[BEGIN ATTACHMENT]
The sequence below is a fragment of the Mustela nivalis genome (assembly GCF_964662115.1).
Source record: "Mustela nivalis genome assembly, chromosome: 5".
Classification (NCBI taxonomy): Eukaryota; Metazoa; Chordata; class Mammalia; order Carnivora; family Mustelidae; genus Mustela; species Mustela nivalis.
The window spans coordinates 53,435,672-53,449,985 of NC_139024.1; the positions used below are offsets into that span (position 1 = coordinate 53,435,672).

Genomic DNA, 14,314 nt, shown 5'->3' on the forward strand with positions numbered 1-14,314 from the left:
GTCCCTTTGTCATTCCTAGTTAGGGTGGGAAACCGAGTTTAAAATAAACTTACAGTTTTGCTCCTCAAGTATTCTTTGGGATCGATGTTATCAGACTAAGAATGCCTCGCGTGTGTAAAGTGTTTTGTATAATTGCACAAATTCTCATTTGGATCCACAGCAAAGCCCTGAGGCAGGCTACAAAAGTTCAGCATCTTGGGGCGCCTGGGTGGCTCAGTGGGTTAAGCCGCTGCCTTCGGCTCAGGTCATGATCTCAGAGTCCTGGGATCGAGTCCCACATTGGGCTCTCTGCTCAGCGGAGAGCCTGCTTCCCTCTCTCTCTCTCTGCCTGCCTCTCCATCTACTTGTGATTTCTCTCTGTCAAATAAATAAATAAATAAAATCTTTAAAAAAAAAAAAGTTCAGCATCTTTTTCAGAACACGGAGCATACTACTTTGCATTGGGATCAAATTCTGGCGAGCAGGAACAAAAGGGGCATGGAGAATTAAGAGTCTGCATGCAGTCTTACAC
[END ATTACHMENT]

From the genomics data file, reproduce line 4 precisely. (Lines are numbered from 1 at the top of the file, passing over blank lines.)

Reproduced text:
The window spans coordinates 53,435,672-53,449,985 of NC_139024.1; the positions used below are offsets into that span (position 1 = coordinate 53,435,672).